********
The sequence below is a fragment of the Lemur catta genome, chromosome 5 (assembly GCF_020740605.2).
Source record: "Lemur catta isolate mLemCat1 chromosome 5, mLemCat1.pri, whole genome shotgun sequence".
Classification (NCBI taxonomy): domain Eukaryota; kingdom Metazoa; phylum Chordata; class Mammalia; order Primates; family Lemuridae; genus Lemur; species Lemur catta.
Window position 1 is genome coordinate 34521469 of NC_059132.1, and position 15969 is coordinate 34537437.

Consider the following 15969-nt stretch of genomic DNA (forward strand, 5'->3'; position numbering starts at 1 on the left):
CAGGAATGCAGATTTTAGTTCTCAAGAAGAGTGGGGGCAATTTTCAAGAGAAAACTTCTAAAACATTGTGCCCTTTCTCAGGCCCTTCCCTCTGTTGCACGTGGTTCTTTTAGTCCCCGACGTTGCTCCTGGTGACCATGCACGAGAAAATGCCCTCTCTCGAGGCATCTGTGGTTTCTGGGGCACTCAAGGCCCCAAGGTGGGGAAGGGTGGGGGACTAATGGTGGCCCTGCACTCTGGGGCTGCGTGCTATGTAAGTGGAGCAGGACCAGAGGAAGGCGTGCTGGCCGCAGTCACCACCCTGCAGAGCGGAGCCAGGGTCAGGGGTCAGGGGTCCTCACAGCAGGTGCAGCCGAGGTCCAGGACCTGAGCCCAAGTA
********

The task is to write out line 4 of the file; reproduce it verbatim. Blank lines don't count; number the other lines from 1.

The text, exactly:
Window position 1 is genome coordinate 34521469 of NC_059132.1, and position 15969 is coordinate 34537437.